So I've been riding the New York subways pretty frequently lately. Between annual meetings, conferences, and the entrepreneurial scene, there's been a lot to do in The Big Apple this fall. And every time I hop on the train, it takes me back to my childhood. You see, a quarter-century ago I rode the subway to middle school. Imagine that: a 12 year old with an overdeveloped sense of adventure and a transit pass that offered unlimited access to the lurid expanses of Metropolis!
(Let me take a moment to apologize to Mr. Criscuolo and my other afternoon-class teachers. A fake bellyache and a hangdog look was all I needed to get permission from the school nurse to go home after lunch. And as my time in middle school began to wane, I started scooting out about once a week in an effort to see the entire city, one subway stop at a time . . .)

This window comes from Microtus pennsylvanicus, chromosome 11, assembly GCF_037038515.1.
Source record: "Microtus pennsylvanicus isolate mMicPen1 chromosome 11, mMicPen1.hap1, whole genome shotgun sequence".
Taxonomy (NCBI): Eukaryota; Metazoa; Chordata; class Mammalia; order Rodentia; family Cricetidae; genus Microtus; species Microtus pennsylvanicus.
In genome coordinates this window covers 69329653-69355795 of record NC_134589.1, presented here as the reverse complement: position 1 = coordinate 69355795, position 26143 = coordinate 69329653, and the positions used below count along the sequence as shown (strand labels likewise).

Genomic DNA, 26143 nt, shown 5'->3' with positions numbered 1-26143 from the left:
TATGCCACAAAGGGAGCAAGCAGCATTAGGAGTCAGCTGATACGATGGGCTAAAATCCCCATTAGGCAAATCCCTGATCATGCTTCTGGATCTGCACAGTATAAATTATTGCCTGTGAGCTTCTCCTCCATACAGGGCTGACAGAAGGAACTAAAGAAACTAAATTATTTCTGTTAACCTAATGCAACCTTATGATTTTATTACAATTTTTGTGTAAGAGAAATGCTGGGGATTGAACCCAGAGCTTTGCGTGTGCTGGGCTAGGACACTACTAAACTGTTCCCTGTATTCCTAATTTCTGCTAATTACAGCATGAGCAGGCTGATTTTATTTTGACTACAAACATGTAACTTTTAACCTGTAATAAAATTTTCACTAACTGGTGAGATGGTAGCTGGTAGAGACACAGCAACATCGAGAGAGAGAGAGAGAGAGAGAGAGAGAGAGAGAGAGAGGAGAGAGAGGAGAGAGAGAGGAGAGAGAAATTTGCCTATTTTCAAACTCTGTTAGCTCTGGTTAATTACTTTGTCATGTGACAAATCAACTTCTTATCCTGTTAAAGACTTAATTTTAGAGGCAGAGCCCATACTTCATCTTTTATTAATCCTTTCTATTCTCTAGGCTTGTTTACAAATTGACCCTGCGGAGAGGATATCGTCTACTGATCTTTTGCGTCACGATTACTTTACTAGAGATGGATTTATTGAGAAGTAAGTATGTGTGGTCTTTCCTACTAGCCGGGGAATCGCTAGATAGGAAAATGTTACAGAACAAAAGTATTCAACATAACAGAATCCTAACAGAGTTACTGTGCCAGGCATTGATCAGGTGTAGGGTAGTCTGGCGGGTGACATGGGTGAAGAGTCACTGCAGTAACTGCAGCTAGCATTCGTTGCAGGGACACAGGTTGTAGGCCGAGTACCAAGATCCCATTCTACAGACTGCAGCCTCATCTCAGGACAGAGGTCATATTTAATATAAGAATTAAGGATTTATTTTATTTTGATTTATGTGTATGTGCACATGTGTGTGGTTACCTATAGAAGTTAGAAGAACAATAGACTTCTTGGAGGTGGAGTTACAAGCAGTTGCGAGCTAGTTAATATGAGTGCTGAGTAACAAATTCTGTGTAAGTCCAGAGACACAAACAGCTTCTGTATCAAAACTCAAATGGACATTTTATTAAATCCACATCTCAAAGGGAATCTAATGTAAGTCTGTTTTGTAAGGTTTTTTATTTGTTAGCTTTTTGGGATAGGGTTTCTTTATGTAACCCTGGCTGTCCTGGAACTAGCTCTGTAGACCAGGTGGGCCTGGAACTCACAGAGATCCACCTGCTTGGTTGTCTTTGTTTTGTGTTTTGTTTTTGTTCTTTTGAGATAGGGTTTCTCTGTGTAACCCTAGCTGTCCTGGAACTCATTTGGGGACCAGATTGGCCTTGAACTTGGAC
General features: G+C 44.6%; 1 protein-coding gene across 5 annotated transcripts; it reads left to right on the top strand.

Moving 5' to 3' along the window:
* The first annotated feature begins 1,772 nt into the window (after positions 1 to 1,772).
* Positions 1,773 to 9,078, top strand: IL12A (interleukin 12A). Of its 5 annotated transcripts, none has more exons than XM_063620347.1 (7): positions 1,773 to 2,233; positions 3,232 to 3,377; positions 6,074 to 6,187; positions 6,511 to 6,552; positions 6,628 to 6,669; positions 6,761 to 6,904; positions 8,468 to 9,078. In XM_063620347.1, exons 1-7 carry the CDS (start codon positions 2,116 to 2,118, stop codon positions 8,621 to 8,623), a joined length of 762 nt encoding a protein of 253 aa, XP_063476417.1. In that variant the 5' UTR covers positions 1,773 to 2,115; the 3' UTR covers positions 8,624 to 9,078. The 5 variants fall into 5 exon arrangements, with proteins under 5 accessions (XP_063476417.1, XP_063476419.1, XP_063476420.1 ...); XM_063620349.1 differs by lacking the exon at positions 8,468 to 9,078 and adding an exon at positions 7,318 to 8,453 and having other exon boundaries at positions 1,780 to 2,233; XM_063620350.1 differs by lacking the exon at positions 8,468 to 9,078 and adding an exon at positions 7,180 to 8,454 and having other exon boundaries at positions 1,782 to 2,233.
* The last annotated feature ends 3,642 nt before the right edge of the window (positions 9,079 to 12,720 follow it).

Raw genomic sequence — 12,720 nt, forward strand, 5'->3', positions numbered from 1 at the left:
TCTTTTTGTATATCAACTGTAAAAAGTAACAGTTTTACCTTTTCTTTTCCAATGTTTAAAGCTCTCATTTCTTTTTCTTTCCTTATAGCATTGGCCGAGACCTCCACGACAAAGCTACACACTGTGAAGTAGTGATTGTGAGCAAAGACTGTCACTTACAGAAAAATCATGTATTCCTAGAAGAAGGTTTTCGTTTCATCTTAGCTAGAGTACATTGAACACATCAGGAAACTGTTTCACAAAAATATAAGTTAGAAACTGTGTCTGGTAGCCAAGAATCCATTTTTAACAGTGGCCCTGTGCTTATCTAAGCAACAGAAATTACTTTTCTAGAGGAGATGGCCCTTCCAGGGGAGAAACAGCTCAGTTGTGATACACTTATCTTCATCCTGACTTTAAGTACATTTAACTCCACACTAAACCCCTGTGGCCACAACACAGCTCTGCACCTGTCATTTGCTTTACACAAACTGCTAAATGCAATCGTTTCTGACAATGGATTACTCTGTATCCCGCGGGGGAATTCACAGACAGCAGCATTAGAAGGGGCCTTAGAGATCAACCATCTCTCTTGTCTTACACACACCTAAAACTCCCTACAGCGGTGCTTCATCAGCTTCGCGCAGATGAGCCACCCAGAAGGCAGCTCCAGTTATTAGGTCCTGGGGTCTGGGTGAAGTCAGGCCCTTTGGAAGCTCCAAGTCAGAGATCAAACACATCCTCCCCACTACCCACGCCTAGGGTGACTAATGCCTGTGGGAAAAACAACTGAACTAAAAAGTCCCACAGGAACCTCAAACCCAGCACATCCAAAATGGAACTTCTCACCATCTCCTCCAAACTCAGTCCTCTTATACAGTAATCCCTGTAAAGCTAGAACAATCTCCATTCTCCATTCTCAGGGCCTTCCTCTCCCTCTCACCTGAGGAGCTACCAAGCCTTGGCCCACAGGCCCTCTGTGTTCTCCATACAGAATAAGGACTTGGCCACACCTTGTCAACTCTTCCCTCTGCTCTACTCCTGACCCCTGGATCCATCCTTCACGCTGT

But, despite my school-skipping, I actually did learn stuff on the subway, my very own classroom on rails. And who knew I could apply those lessons to private equity and even investing more broadly? Only recently have some of those lessons come into focus. Let me run you through five scenarios and their associated learnings in what may be the first in a series of "Lessons From The Subway":
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Scenario #1: Have you ever been barreling through a tunnel on the local train as an express pulls up alongside you between stops? For several seconds, the two trains hurtle down the tracks together side-by-side before the local starts its inexorable deceleration into the next local station while the express pulls away, charging ahead to the next express stop. For a moment, there's an intimacy with some of the passengers in the express train. It's almost a voyeuristic feeling, like looking into someone's living room window; sometimes you even make eye contact with one of the passengers in the other train. Do not give that person the finger or stick your tongue out or make menacing gestures. There's a chance that they will get off at the next stop, wait for the local to pull in, and kick your behind.